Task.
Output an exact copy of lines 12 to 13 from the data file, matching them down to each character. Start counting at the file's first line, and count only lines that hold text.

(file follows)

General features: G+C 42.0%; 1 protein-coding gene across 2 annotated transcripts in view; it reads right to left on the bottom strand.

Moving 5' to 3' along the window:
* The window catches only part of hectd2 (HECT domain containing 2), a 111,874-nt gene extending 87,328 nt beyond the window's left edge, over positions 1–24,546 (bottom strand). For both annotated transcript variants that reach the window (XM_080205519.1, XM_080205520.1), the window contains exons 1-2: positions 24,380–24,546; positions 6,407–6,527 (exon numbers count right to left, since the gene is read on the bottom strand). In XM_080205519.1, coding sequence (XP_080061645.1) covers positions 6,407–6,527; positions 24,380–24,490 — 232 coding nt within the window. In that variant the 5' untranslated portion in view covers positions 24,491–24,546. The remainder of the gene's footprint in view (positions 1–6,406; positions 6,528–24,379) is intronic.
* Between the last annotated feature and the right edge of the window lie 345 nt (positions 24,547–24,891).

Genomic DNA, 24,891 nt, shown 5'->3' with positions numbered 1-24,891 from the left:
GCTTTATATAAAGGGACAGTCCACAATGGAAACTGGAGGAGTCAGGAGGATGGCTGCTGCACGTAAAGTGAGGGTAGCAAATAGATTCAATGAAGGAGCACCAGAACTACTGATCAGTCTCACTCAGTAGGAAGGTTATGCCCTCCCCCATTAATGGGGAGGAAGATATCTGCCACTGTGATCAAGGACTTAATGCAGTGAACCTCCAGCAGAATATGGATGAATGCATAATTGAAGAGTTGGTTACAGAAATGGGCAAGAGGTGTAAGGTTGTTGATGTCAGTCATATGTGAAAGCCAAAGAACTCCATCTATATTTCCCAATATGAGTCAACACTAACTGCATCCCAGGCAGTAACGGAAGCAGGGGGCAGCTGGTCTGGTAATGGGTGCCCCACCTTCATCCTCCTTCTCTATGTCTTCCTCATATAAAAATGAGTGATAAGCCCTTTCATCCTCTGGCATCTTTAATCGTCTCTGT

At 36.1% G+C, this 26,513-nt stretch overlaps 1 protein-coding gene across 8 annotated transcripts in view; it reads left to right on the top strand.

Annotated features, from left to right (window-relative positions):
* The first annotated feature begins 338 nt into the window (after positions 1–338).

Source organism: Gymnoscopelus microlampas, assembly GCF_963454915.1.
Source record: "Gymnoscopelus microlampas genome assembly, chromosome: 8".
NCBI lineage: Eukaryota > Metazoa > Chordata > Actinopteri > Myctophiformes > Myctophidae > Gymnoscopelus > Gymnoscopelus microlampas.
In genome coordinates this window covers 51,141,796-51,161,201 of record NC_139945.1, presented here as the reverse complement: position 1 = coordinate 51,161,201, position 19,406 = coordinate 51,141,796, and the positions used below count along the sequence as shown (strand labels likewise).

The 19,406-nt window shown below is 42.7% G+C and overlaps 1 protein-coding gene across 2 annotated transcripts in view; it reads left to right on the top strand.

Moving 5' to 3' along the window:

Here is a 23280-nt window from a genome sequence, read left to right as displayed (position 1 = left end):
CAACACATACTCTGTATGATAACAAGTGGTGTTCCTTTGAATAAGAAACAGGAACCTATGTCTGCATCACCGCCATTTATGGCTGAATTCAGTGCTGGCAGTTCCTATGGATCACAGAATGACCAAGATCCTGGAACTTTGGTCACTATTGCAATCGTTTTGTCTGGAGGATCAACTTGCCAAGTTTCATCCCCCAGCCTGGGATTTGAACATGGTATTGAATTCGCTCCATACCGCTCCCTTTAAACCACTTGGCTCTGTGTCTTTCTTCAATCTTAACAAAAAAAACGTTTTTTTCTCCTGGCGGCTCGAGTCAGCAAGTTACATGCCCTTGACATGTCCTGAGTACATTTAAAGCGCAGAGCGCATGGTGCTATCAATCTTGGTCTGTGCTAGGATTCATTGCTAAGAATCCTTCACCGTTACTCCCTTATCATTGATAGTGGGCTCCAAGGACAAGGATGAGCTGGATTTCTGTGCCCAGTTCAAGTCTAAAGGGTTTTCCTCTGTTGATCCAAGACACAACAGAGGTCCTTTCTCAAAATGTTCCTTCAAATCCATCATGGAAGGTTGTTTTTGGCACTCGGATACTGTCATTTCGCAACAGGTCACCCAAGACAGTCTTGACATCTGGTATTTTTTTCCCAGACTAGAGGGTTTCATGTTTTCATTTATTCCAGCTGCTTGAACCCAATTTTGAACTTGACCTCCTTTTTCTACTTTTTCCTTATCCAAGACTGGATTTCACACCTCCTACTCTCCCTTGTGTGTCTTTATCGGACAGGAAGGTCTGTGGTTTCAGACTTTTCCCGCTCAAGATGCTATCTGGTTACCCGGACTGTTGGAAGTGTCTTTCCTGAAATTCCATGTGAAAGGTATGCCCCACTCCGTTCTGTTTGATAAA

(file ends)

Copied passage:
NCBI lineage: Eukaryota > Metazoa > Chordata > Actinopteri > Myctophiformes > Myctophidae > Gymnoscopelus > Gymnoscopelus microlampas.
In genome coordinates this window covers 51,141,796-51,161,201 of record NC_139945.1, presented here as the reverse complement: position 1 = coordinate 51,161,201, position 19,406 = coordinate 51,141,796, and the positions used below count along the sequence as shown (strand labels likewise).